Ukraine’s leader faces tricky Trump talks as storm swirls over ‘Biden call’
Kiev says ‘no pressure’ was exerted during Trump’s July conversation with Zelenskiy
Volodymyr Zelenskiy: he will be asked about his version of the July call and subsequent events. Photograph: Getty Images
As the star of hit film and television comedies that made him famous in Ukraine, co-founder of a successful production company and now president of his nation, Volodymyr Zelenskiy is used to calling the shots.
But this week he must improvise around the unpredictable moves of a bigger player as he prepares to meet Donald Trump on Wednesday amid a storm over whether the US president tried to turn Kiev into a tool in his fight for re-election.
A classified complaint from a member of the US intelligence services is thought to centre on a July telephone call between the leaders, during which Mr Trump reportedly pressed Mr Zelenskiy to pursue an investigation into Joe Biden, who hopes to be the Democrats’ candidate in next year’s US presidential battle.
According to the Wall Street Journal, Mr Trump urged Mr Zelenskiy about eight times to work with his personal lawyer Rudy Giuliani on an inquiry into whether Mr Biden, while US vice-president, misused his influence to force Kiev to close an investigation into the Burisma gas firm where his son Hunter was a director.
Mr Giuliani has pushed this claim hard to US media and Ukrainian officials in recent months. He has done this to the point where it was seen as a possible reason for the White House temporarily delaying $250 million in military aid to Kiev this summer as it entered a sixth year of conflict with Russia and its separatist proxies in the Donbas region.
Three congressional committees are now investigating the actions of Mr Trump and Mr Giuliani towards Ukraine, and on Saturday Mr Biden said “this appears to be an overwhelming abuse of power”.
“To get on the phone with a foreign leader who is looking for help from the United States and ask about me and imply things? This is outrageous,” he added.
Mr Trump insisted on Sunday that the July call with Mr Zelenskiy was “absolutely perfect”.
“It was a beautiful, warm, nice conversation”, but the scandal has completely overshadowed preparations for their first meeting.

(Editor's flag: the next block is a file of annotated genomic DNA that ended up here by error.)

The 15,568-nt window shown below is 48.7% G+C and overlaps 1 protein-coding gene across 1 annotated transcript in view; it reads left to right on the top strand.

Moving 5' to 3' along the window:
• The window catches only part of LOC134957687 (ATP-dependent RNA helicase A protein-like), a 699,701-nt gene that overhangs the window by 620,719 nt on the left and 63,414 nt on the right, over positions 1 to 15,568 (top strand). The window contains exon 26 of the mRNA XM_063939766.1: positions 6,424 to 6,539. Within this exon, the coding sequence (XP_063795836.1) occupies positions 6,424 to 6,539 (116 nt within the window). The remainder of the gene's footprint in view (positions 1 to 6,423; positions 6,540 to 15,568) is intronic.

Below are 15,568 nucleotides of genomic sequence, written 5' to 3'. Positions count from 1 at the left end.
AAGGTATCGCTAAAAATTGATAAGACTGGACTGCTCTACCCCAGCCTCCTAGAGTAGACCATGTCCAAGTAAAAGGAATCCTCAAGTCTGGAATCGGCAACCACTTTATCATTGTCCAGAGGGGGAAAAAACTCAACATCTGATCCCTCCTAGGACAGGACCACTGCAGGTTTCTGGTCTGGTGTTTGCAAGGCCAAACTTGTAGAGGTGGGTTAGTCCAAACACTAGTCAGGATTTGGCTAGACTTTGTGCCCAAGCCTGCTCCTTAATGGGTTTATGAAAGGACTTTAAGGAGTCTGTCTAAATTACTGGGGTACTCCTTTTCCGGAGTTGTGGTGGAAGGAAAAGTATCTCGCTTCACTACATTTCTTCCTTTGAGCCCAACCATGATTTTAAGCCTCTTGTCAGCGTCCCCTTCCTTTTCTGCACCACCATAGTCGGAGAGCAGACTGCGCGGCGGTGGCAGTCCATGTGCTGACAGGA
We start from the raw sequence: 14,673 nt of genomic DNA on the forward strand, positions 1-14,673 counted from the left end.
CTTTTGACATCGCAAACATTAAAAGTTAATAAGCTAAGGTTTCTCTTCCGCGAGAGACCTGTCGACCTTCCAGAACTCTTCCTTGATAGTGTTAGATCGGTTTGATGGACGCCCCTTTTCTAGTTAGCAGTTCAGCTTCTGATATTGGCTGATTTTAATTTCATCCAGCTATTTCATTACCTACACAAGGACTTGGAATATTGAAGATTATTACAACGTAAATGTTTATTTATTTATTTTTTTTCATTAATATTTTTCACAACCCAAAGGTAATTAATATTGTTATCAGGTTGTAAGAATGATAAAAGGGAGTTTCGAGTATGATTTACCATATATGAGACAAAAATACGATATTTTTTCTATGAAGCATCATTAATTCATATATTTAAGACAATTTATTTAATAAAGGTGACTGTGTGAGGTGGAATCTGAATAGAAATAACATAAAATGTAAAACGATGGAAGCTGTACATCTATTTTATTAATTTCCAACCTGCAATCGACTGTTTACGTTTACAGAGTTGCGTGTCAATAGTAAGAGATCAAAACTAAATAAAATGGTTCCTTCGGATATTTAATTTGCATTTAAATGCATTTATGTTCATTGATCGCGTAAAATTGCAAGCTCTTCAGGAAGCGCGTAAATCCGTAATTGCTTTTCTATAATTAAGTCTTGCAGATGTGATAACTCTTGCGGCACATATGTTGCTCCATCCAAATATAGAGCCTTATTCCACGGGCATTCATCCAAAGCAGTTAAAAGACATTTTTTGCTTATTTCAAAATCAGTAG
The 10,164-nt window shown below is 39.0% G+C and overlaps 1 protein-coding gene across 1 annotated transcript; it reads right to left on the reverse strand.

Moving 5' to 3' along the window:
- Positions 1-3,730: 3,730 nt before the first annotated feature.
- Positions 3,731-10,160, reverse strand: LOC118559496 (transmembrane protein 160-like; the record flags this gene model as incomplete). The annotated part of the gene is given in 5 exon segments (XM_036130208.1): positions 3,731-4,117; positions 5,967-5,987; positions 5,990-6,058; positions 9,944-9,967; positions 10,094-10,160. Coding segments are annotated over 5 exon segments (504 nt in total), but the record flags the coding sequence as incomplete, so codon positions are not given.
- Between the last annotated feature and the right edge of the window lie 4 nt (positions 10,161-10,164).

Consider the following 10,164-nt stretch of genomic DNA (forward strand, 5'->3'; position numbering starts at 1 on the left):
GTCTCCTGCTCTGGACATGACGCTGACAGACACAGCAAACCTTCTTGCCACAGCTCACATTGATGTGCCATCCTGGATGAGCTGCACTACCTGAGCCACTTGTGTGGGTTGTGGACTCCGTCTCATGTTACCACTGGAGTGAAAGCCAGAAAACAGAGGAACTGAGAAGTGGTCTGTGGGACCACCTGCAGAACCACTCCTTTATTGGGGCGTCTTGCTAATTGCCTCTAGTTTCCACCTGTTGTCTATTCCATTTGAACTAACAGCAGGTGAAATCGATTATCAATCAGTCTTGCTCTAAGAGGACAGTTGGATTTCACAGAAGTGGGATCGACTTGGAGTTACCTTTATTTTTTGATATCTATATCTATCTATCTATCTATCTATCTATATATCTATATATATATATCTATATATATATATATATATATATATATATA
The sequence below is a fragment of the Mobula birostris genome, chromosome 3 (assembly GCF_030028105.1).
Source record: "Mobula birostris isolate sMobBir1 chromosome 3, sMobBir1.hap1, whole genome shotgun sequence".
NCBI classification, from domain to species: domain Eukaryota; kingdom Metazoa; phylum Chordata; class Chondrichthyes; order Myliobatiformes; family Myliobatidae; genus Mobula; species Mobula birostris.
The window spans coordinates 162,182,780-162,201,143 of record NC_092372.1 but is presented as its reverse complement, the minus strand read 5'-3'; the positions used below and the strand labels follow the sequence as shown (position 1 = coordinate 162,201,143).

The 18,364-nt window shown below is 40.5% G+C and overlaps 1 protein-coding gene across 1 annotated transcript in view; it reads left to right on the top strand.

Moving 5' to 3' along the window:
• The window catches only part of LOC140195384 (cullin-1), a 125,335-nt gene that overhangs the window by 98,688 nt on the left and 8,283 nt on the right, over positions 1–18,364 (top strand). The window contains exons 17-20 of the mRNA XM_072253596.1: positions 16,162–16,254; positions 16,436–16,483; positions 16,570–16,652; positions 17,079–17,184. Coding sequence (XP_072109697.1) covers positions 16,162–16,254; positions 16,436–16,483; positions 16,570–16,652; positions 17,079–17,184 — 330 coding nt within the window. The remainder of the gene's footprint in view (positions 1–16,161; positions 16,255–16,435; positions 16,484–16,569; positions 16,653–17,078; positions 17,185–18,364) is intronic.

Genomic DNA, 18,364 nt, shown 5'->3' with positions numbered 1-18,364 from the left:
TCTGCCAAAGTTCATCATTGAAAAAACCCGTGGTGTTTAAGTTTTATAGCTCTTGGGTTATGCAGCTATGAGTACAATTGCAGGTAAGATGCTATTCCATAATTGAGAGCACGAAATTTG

They are scheduled to hold talks on Wednesday in New York during the United Nations General Assembly. However, an encounter that Mr Zelenskiy surely welcomed as a chance to bond with the leader of Ukraine’s most important ally has become a diplomatic minefield that would daunt far more experienced politicians.
Reporters are bound to ask Mr Zelenskiy for his version of the July call and subsequent events, and any failure to back Mr Trump to the hilt could be taken as a personal affront by a man who fights feuds and berates critics every day on social media.
“I know what the conversation was about, and I think there was no pressure,” Ukraine’s foreign minister Vadym Prystaiko said on Saturday.
“This conversation was long, friendly, and it touched on a lot of questions, including those requiring serious answers,” he told Ukraine’s Hromadske news outlet, while emphasising Mr Zelenskiy’s right not to reveal what he discusses with other leaders and the value Kiev places on the bipartisan nature of its US support.
The furore has bemused anti-corruption experts in Kiev, who have long dismissed as nonsense the allegations about Mr Biden and Burisma.
Mr Giuliani claims Mr Biden threatened to withhold US funds from Ukraine in 2016 unless it fired then prosecutor general Viktor Shokin to stop him investigating Burisma and shield Hunter Biden from potential trouble.
Mr Shokin had already shelved the case when he was dismissed, however, and he was widely seen as a major impediment to reform and anti-graft efforts, whose eventual removal was warmly welcomed by western diplomats in Kiev.